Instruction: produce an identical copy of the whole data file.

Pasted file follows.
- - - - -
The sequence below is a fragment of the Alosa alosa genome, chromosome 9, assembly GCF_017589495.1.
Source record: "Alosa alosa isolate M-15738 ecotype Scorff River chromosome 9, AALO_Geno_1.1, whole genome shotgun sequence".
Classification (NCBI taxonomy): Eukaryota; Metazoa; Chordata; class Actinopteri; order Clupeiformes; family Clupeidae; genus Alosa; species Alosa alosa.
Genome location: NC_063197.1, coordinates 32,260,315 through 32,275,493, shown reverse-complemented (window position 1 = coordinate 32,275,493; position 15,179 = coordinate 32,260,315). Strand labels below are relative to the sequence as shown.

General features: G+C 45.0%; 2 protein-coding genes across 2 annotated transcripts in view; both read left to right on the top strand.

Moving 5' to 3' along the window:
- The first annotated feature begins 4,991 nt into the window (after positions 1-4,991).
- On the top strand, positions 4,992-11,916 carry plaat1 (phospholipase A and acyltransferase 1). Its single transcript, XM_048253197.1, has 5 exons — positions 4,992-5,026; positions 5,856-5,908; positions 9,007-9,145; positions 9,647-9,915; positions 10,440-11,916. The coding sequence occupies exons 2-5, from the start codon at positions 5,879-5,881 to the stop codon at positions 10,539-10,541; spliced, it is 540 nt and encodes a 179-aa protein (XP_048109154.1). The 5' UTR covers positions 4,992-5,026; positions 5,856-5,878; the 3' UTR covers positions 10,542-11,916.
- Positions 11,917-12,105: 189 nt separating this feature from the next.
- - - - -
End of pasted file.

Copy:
The sequence below is a fragment of the Alosa alosa genome, chromosome 9, assembly GCF_017589495.1.
Source record: "Alosa alosa isolate M-15738 ecotype Scorff River chromosome 9, AALO_Geno_1.1, whole genome shotgun sequence".
Classification (NCBI taxonomy): Eukaryota; Metazoa; Chordata; class Actinopteri; order Clupeiformes; family Clupeidae; genus Alosa; species Alosa alosa.
Genome location: NC_063197.1, coordinates 32,260,315 through 32,275,493, shown reverse-complemented (window position 1 = coordinate 32,275,493; position 15,179 = coordinate 32,260,315). Strand labels below are relative to the sequence as shown.

General features: G+C 45.0%; 2 protein-coding genes across 2 annotated transcripts in view; both read left to right on the top strand.

Moving 5' to 3' along the window:
- The first annotated feature begins 4,991 nt into the window (after positions 1-4,991).
- On the top strand, positions 4,992-11,916 carry plaat1 (phospholipase A and acyltransferase 1). Its single transcript, XM_048253197.1, has 5 exons — positions 4,992-5,026; positions 5,856-5,908; positions 9,007-9,145; positions 9,647-9,915; positions 10,440-11,916. The coding sequence occupies exons 2-5, from the start codon at positions 5,879-5,881 to the stop codon at positions 10,539-10,541; spliced, it is 540 nt and encodes a 179-aa protein (XP_048109154.1). The 5' UTR covers positions 4,992-5,026; positions 5,856-5,878; the 3' UTR covers positions 10,542-11,916.
- Positions 11,917-12,105: 189 nt separating this feature from the next.